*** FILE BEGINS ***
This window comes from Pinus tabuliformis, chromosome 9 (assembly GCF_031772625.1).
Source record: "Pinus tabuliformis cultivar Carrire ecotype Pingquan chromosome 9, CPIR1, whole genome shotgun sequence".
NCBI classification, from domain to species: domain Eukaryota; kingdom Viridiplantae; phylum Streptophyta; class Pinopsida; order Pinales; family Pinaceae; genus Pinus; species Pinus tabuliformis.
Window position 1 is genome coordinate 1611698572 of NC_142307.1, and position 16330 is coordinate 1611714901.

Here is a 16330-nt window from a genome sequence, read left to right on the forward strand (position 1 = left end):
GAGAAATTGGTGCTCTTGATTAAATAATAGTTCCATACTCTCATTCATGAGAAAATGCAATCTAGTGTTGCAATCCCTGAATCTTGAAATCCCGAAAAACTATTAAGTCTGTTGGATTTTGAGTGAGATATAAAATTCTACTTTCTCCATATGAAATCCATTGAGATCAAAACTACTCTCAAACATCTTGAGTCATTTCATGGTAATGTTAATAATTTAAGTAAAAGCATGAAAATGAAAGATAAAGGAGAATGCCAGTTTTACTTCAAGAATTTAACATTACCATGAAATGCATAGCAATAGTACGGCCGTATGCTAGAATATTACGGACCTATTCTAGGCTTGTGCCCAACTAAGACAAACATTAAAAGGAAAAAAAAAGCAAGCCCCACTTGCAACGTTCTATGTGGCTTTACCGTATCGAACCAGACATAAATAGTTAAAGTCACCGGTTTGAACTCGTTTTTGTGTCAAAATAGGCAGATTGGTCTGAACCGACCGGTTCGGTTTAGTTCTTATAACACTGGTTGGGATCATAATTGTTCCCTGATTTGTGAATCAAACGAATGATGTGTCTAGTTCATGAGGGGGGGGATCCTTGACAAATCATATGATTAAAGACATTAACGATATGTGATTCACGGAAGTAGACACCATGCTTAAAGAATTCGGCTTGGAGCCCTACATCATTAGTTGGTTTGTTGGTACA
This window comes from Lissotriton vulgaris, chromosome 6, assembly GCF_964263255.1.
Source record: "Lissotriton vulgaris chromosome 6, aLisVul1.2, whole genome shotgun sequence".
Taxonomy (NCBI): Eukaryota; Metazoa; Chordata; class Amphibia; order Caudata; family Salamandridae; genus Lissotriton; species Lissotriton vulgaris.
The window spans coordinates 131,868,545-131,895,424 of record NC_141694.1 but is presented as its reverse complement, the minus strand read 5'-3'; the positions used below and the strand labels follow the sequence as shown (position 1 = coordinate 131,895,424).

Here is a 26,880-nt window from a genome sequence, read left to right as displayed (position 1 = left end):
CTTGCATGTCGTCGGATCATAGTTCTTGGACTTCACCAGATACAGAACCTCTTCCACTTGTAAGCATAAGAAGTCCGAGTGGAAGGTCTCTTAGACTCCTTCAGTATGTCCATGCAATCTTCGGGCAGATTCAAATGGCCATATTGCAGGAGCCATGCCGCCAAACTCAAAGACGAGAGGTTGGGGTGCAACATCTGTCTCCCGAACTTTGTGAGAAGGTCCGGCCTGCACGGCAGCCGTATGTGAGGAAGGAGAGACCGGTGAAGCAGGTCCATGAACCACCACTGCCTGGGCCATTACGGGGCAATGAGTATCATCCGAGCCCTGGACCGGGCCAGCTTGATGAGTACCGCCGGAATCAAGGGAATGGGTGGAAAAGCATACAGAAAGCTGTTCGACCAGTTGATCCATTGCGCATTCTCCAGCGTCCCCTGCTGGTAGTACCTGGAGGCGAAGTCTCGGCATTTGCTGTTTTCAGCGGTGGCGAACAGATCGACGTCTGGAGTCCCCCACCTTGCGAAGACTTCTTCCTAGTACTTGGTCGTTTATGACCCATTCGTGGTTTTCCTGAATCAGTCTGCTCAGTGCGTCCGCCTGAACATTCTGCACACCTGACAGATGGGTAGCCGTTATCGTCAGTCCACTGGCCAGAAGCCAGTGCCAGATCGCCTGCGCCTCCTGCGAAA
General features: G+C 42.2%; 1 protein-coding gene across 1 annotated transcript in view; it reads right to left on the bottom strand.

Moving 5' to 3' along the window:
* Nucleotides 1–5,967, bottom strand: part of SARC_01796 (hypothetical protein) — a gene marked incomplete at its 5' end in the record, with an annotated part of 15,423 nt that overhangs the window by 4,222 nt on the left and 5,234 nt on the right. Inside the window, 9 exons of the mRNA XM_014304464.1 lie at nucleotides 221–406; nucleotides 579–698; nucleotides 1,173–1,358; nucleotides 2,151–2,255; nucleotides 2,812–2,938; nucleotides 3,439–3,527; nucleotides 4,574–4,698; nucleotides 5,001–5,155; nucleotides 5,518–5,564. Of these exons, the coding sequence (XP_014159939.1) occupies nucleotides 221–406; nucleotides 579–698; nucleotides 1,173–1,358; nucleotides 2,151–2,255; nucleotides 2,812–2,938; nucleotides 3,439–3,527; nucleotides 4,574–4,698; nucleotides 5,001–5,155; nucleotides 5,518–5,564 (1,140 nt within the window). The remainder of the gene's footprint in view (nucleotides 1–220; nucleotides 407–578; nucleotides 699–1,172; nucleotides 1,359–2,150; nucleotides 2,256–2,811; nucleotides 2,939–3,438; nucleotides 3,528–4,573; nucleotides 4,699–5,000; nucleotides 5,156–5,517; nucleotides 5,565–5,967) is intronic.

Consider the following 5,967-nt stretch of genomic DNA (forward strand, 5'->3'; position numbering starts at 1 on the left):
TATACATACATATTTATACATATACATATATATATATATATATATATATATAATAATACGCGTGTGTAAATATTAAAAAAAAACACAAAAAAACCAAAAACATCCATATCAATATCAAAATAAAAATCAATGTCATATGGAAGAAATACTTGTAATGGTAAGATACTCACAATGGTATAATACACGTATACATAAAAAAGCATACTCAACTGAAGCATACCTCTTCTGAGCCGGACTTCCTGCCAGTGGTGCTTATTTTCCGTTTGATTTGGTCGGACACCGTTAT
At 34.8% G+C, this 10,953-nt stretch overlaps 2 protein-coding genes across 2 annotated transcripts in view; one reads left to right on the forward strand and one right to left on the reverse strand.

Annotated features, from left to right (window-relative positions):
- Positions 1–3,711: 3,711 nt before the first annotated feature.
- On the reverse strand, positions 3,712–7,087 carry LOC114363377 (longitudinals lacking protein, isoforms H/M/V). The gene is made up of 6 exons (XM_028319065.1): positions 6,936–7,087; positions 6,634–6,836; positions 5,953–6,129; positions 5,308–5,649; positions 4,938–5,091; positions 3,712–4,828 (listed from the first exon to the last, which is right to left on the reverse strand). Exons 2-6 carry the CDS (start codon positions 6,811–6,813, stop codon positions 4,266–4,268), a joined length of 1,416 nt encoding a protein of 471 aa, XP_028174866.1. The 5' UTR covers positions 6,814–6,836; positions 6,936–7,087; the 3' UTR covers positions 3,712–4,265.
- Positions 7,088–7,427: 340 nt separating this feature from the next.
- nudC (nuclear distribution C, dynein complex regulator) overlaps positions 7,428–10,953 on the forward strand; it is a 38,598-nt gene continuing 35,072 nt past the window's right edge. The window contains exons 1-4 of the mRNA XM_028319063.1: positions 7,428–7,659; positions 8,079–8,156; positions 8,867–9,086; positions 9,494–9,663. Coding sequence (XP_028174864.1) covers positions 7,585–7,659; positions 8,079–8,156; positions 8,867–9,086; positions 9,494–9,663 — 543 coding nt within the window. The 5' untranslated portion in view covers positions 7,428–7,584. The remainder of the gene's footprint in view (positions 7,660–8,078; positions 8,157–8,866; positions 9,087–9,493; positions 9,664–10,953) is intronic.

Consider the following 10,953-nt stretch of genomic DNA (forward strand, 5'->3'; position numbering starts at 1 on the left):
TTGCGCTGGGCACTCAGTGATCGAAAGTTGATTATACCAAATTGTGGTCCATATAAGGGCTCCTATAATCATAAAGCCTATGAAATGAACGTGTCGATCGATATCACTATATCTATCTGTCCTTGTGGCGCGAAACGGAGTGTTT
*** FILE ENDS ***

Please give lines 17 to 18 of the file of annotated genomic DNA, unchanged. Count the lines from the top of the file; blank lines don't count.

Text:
TATACATACATATTTATACATATACATATATATATATATATATATATATATAATAATACGCGTGTGTAAATATTAAAAAAAAACACAAAAAAACCAAAAACATCCATATCAATATCAAAATAAAAATCAATGTCATATGGAAGAAATACTTGTAATGGTAAGATACTCACAATGGTATAATACACGTATACATAAAAAAGCATACTCAACTGAAGCATACCTCTTCTGAGCCGGACTTCCTGCCAGTGGTGCTTATTTTCCGTTTGATTTGGTCGGACACCGTTAT
At 34.8% G+C, this 10,953-nt stretch overlaps 2 protein-coding genes across 2 annotated transcripts in view; one reads left to right on the forward strand and one right to left on the reverse strand.